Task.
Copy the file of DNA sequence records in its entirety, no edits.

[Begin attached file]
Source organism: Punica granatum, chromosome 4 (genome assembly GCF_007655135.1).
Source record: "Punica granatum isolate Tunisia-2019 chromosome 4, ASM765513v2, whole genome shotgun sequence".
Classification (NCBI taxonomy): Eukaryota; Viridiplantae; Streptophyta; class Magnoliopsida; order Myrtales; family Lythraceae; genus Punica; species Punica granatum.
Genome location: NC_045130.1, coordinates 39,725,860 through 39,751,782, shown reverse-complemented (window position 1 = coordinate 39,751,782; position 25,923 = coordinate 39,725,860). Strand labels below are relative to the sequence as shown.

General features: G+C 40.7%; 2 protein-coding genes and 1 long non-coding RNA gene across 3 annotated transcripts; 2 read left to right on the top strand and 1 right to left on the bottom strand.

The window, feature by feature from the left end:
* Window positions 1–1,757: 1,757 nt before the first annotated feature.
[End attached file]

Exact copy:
Source organism: Punica granatum, chromosome 4 (genome assembly GCF_007655135.1).
Source record: "Punica granatum isolate Tunisia-2019 chromosome 4, ASM765513v2, whole genome shotgun sequence".
Classification (NCBI taxonomy): Eukaryota; Viridiplantae; Streptophyta; class Magnoliopsida; order Myrtales; family Lythraceae; genus Punica; species Punica granatum.
Genome location: NC_045130.1, coordinates 39,725,860 through 39,751,782, shown reverse-complemented (window position 1 = coordinate 39,751,782; position 25,923 = coordinate 39,725,860). Strand labels below are relative to the sequence as shown.

General features: G+C 40.7%; 2 protein-coding genes and 1 long non-coding RNA gene across 3 annotated transcripts; 2 read left to right on the top strand and 1 right to left on the bottom strand.

The window, feature by feature from the left end:
* Window positions 1–1,757: 1,757 nt before the first annotated feature.